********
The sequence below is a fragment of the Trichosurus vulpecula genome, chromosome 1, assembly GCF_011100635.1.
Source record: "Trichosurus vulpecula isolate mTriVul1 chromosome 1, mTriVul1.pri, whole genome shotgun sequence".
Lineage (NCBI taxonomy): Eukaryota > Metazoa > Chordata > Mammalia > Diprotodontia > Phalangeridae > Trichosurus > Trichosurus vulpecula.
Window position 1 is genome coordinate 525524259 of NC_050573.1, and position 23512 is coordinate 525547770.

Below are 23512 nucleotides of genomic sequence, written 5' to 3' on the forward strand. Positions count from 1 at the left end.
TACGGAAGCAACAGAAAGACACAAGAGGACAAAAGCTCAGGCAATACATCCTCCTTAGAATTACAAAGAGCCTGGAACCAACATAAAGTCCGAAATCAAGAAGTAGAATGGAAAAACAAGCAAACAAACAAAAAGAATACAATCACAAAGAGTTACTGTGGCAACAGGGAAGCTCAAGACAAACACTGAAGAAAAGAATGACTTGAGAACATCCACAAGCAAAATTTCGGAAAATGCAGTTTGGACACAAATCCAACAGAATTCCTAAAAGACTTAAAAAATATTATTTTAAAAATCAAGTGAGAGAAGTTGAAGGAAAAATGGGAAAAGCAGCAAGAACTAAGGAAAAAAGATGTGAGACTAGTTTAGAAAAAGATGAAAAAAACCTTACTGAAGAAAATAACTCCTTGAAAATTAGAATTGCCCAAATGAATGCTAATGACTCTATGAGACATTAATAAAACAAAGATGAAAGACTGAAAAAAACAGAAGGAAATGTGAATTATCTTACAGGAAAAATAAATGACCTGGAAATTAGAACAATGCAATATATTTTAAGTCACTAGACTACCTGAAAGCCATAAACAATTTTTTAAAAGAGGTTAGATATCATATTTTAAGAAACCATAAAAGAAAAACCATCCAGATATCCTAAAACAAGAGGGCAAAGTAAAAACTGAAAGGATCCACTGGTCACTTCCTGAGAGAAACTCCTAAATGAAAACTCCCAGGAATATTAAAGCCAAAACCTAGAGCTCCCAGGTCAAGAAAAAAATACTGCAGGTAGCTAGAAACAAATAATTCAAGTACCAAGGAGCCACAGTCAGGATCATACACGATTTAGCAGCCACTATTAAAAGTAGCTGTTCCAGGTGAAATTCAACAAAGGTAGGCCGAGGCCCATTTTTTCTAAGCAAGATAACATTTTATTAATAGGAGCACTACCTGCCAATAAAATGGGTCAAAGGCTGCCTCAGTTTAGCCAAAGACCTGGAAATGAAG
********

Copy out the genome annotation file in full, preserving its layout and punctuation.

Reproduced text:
The sequence below is a fragment of the Trichosurus vulpecula genome, chromosome 1, assembly GCF_011100635.1.
Source record: "Trichosurus vulpecula isolate mTriVul1 chromosome 1, mTriVul1.pri, whole genome shotgun sequence".
Lineage (NCBI taxonomy): Eukaryota > Metazoa > Chordata > Mammalia > Diprotodontia > Phalangeridae > Trichosurus > Trichosurus vulpecula.
Window position 1 is genome coordinate 525524259 of NC_050573.1, and position 23512 is coordinate 525547770.

Below are 23512 nucleotides of genomic sequence, written 5' to 3' on the forward strand. Positions count from 1 at the left end.
TACGGAAGCAACAGAAAGACACAAGAGGACAAAAGCTCAGGCAATACATCCTCCTTAGAATTACAAAGAGCCTGGAACCAACATAAAGTCCGAAATCAAGAAGTAGAATGGAAAAACAAGCAAACAAACAAAAAGAATACAATCACAAAGAGTTACTGTGGCAACAGGGAAGCTCAAGACAAACACTGAAGAAAAGAATGACTTGAGAACATCCACAAGCAAAATTTCGGAAAATGCAGTTTGGACACAAATCCAACAGAATTCCTAAAAGACTTAAAAAATATTATTTTAAAAATCAAGTGAGAGAAGTTGAAGGAAAAATGGGAAAAGCAGCAAGAACTAAGGAAAAAAGATGTGAGACTAGTTTAGAAAAAGATGAAAAAAACCTTACTGAAGAAAATAACTCCTTGAAAATTAGAATTGCCCAAATGAATGCTAATGACTCTATGAGACATTAATAAAACAAAGATGAAAGACTGAAAAAAACAGAAGGAAATGTGAATTATCTTACAGGAAAAATAAATGACCTGGAAATTAGAACAATGCAATATATTTTAAGTCACTAGACTACCTGAAAGCCATAAACAATTTTTTAAAAGAGGTTAGATATCATATTTTAAGAAACCATAAAAGAAAAACCATCCAGATATCCTAAAACAAGAGGGCAAAGTAAAAACTGAAAGGATCCACTGGTCACTTCCTGAGAGAAACTCCTAAATGAAAACTCCCAGGAATATTAAAGCCAAAACCTAGAGCTCCCAGGTCAAGAAAAAAATACTGCAGGTAGCTAGAAACAAATAATTCAAGTACCAAGGAGCCACAGTCAGGATCATACACGATTTAGCAGCCACTATTAAAAGTAGCTGTTCCAGGTGAAATTCAACAAAGGTAGGCCGAGGCCCATTTTTTCTAAGCAAGATAACATTTTATTAATAGGAGCACTACCTGCCAATAAAATGGGTCAAAGGCTGCCTCAGTTTAGCCAAAGACCTGGAAATGAAG